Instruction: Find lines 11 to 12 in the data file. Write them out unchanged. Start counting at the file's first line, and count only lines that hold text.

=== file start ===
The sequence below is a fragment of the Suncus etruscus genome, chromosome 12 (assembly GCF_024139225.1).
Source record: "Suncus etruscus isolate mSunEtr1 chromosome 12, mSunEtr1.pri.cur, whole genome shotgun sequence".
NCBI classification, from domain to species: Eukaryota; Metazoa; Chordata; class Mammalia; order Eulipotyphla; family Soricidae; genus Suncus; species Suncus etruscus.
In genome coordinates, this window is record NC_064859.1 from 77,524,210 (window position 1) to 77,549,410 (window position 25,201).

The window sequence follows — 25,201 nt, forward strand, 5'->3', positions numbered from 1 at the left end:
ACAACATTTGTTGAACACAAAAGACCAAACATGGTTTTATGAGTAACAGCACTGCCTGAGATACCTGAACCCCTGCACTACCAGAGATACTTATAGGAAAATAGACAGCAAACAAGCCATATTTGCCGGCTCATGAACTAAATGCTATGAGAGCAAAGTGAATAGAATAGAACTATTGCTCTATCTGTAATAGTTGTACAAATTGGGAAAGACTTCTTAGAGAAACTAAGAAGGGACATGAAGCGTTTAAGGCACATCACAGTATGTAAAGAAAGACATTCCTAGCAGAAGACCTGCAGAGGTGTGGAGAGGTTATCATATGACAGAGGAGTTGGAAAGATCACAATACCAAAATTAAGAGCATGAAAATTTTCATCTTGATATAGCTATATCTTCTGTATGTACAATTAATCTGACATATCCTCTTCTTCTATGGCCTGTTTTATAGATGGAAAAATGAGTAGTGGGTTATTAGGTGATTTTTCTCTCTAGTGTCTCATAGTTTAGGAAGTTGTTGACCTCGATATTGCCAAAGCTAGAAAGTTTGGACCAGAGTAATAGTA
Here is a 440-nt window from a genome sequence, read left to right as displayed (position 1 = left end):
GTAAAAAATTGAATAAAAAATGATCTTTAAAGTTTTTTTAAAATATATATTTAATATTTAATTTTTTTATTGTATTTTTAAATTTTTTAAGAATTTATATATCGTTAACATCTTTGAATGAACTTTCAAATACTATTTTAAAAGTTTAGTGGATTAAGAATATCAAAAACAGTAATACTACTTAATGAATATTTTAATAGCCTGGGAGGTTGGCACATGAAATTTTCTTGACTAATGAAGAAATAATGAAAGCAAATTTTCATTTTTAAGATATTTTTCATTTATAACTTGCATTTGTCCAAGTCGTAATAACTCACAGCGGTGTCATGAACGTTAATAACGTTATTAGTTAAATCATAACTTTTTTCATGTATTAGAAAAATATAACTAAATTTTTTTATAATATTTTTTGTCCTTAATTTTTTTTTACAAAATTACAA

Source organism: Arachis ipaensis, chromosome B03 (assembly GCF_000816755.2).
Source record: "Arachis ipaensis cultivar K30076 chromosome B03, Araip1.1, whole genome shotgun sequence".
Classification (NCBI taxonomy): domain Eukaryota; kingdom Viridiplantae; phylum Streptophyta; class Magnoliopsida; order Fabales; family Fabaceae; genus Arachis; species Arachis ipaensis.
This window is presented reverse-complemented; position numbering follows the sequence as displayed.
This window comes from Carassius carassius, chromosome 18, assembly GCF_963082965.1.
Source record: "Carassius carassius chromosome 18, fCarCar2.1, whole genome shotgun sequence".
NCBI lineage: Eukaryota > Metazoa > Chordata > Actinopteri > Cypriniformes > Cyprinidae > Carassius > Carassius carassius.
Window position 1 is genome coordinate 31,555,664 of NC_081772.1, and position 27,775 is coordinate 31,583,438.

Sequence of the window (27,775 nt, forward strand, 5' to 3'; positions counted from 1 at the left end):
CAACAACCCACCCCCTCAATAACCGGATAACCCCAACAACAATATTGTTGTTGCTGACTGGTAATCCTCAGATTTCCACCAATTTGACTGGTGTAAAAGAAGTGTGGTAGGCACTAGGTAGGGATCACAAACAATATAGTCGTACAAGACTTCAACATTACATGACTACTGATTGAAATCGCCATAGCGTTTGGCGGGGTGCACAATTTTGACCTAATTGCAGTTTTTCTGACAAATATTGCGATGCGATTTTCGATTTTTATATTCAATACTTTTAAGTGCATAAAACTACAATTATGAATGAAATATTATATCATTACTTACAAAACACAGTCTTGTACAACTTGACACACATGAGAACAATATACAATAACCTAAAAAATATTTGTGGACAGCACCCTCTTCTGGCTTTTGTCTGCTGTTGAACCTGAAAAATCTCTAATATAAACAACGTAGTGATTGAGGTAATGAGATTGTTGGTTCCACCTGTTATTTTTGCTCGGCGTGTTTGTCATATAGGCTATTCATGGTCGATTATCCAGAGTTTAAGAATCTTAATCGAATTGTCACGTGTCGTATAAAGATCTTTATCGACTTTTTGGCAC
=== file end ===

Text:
Classification (NCBI taxonomy): domain Eukaryota; kingdom Viridiplantae; phylum Streptophyta; class Magnoliopsida; order Fabales; family Fabaceae; genus Arachis; species Arachis ipaensis.
This window is presented reverse-complemented; position numbering follows the sequence as displayed.